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A roundup of the latest high-tech news “Hot Off the Wire” from The Associated Press and Local Tech Wire:

• N.Y. man claims 84% ownership of Facebook

BUFFALO, N.Y. — Facebook will try to get a New York man’s claim for majority ownership of the website thrown out of court, attorneys for the social networking site said Tuesday.

A complaint by Paul Ceglia of Wellsville claims that a 7-year-old contract he signed with Facebook founder Mark Zuckerberg for software development entitles him to 84 percent of the company.

"No one’s ever said it’s not his signature or it’s a fake contract," Ceglia attorney Terrence Connors said during a federal court hearing in Buffalo.

Connors said the two men met when Zuckerberg, then a Harvard University freshman, responded to an ad Ceglia had posted on Craigslist looking for someone to develop software for a street-mapping database he was creating.

Zuckerberg offered to take on Ceglia’s project for $1,000, Connors said, and then told Ceglia about a project of his own, a kind of online yearbook for Harvard students that he wanted to expand.

Ceglia said he gave Zuckerberg another $1,000 to continue work on Zuckerberg’s "The Face Book," with the condition that Ceglia would own a 50 percent interest in the software and business if it expanded. The percentage grew to 84 percent based on a clause that added a percentage point for each day the project went past its Jan. 1, 2004, due date.

At the center of Ceglia’s claim is a two-page "work for hire" contract bearing the names of both men.

Facebook attorney Lisa Simpson acknowledged on Tuesday that Zuckerberg and Ceglia had worked together on the street-mapping website but said the contract submitted by Ceglia was full of "inconsistencies, undefined terms and things that don’t make sense."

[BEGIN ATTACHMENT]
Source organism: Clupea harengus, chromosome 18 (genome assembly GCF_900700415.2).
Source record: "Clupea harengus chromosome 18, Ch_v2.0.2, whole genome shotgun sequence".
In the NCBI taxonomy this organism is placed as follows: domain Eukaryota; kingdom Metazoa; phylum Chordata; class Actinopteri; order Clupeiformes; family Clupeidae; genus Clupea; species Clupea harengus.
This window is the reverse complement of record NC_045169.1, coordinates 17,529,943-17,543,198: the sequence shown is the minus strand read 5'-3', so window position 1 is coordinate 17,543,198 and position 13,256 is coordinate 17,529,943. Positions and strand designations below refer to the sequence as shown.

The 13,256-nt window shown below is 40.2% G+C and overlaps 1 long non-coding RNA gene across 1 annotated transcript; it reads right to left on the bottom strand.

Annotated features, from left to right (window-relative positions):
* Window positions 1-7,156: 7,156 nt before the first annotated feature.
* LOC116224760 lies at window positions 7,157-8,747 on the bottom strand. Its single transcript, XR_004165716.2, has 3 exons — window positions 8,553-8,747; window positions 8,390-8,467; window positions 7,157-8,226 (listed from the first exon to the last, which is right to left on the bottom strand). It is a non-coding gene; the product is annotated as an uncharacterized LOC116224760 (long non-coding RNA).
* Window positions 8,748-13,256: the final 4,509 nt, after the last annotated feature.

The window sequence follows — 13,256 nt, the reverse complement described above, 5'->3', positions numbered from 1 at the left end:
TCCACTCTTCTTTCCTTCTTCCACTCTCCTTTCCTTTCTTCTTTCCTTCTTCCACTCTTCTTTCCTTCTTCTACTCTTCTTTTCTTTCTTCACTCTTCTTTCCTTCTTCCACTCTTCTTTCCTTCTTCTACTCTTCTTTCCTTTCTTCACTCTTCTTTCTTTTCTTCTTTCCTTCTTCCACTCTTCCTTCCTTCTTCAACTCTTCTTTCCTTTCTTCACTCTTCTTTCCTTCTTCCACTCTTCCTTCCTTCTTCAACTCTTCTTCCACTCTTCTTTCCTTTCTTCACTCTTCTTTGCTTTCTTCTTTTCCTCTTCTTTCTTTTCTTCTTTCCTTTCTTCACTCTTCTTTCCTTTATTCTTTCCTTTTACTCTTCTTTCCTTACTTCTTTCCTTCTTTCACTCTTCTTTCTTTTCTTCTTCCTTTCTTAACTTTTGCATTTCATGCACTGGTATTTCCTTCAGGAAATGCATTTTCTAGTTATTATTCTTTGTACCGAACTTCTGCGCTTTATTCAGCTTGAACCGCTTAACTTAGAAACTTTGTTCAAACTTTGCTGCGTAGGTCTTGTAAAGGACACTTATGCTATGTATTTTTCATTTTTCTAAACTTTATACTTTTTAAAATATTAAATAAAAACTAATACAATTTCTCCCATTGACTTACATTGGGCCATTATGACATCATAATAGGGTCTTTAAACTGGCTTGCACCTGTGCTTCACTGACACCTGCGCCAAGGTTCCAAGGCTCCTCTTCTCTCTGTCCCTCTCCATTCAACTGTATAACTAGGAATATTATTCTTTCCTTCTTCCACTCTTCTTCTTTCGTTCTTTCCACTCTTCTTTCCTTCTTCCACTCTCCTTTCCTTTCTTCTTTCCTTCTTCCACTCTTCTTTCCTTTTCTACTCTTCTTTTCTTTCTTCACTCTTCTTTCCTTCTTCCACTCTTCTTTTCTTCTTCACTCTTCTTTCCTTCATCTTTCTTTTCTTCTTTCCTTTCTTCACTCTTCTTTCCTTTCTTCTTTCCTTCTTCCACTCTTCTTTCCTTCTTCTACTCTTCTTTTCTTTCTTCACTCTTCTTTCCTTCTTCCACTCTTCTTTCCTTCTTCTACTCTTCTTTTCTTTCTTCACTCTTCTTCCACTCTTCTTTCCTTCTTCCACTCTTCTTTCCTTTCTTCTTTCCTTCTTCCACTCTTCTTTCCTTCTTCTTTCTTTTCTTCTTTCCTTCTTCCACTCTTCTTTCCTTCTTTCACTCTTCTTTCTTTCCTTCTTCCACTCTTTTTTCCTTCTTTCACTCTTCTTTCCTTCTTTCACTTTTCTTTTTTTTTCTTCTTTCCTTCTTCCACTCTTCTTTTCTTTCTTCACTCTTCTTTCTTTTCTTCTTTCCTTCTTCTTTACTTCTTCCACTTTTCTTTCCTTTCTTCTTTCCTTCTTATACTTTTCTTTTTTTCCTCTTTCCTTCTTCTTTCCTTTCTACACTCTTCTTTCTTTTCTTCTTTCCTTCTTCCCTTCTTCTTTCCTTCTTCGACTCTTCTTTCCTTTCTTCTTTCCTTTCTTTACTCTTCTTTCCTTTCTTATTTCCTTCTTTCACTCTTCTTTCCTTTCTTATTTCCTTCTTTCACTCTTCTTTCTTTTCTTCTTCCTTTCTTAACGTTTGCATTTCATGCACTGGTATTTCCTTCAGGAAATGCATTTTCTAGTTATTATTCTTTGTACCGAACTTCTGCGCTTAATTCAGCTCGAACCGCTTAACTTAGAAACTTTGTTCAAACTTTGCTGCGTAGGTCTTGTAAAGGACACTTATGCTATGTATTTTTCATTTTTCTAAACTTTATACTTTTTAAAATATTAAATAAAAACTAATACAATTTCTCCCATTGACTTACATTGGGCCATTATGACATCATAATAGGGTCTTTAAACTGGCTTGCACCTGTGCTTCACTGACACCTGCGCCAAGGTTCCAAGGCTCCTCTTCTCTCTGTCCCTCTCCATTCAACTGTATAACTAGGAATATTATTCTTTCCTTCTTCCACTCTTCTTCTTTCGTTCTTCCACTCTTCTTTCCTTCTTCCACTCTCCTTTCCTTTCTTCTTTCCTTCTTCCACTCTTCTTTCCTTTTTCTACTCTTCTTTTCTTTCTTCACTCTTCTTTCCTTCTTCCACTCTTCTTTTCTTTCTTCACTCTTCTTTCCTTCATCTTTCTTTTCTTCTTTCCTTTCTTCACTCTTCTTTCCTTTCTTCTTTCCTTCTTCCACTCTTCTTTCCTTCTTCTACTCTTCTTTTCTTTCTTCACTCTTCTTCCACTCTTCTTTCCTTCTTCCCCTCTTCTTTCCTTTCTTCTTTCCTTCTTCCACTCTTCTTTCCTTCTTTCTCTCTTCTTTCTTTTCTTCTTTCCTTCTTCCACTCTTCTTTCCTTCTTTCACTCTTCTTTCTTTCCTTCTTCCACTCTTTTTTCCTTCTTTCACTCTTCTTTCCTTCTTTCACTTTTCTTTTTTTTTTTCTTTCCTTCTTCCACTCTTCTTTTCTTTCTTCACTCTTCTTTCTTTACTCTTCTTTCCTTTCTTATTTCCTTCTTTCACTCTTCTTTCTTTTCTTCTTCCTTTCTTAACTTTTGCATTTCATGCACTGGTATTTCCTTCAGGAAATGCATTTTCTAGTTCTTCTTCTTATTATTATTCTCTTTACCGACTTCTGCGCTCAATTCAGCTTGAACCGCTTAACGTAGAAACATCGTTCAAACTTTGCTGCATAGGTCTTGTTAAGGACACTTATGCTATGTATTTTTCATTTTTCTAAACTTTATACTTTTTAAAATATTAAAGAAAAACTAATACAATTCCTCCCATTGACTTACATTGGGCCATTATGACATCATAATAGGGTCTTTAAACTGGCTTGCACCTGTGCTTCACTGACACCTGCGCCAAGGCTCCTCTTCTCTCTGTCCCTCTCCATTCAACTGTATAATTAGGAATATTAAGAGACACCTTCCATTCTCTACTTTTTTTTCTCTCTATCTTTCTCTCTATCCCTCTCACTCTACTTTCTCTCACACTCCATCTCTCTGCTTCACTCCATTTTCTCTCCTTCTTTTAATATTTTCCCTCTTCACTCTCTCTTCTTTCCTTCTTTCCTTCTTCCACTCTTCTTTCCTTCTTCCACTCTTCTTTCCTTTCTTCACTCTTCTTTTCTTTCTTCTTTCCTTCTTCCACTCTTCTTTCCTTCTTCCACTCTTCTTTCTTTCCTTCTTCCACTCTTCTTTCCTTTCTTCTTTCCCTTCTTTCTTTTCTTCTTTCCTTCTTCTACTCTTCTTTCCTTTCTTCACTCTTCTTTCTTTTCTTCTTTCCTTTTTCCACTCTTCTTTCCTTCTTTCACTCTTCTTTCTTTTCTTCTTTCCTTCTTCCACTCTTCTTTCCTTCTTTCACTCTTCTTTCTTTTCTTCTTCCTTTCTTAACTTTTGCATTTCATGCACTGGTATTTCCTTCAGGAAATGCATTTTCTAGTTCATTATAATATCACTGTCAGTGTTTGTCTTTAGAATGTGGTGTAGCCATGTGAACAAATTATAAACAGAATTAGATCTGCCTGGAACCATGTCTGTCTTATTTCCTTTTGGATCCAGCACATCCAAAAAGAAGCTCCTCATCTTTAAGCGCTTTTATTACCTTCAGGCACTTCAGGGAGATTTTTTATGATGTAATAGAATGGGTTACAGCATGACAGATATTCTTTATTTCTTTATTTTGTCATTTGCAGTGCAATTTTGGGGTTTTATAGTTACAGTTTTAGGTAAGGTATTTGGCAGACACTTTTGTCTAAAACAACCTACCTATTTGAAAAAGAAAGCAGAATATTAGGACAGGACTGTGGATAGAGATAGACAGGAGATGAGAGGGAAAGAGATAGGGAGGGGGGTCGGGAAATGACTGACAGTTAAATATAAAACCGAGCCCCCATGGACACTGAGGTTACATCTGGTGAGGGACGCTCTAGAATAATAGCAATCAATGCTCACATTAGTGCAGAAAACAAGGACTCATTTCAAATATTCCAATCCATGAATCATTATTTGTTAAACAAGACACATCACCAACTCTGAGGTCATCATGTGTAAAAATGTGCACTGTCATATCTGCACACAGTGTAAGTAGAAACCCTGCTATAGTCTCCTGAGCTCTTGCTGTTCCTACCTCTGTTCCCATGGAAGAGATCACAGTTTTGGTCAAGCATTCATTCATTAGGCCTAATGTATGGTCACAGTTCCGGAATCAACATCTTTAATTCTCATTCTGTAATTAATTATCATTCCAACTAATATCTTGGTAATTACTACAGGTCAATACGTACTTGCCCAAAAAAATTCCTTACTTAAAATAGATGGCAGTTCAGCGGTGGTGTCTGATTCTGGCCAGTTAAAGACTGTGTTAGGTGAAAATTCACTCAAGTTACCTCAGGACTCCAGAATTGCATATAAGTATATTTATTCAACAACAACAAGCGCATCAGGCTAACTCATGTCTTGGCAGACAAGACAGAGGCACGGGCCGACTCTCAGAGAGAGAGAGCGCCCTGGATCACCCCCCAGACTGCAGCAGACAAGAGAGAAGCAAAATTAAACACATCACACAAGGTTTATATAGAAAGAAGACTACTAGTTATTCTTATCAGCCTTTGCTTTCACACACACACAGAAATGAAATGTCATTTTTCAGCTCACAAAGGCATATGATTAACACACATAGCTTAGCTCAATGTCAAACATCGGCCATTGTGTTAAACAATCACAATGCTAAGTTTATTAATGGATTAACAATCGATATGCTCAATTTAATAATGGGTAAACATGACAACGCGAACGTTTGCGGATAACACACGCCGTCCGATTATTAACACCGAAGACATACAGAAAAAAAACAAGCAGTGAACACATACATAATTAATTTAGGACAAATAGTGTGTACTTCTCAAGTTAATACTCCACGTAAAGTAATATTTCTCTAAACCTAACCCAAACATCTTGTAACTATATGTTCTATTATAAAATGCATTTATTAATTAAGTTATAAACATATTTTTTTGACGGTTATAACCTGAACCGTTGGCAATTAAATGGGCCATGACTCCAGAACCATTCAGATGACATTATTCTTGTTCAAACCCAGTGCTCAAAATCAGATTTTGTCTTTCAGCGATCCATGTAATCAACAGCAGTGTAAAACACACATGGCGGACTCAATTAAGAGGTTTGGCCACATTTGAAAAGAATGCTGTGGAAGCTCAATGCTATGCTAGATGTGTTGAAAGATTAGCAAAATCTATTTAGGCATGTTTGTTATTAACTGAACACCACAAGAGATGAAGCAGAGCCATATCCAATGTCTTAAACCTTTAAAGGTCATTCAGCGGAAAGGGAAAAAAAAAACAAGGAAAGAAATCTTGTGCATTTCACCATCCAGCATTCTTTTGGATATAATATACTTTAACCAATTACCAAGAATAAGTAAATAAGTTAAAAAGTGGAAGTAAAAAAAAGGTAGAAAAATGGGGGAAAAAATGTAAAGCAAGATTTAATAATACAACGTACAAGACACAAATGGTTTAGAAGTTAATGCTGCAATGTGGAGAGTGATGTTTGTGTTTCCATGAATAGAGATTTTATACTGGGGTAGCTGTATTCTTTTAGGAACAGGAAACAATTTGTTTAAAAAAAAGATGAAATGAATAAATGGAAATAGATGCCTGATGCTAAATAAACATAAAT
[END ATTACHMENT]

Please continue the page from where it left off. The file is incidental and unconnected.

In 2008, Palo Alto, Calif.-based Facebook settled a lawsuit over its origins brought by three of Zuckerberg’s former Harvard classmates, who claimed he turned their idea into Facebook after they hired him to work on a website that later became ConnectU.

• SAP receives final OK for Sybase acquisition

NEW YORK — German business software maker SAP AG said Tuesday that European regulators have approved its $5.8 billion takeover of U.S. database software maker Sybase Inc.

SAP said clearance from the European Commission was the final regulatory hurdle.

The company has extended the deadline on its tender offer of $65 per share several times while it waited for the OK. The offer now expires at 9 p.m. on July 26.

• Netflix to expand to Canada

SAN FRANCISCO — Netflix Inc. will make its international debut this fall when the rapidly growing movie subscription service offers video over the Internet in Canada.

The announcement resolves the mystery of where Netflix will take its first step outside the United States. The company had laid out plans to move beyond the U.S. borders earlier this year without identifying a target market.

The question of how much the Canadian service will cost remains unanswered. Netflix’s most popular packages in the U.S. cost $9 to $17 per month. The company, which is based in Los Gatos, Calif., could provide more details Wednesday when it’s scheduled to release its second-quarter earnings.

This will mark the first time that Netflix has offered a service confined to delivering video over high-speed Internet connections. All its U.S. subscription packages combine Internet streaming with DVDs delivered through the mail.

DVDs remain the most popular feature among Netflix’s 14 million subscribers, although Internet streaming is steadily gaining usage as Netflix makes more titles available for digital delivery and more households connect their TVs to the Web.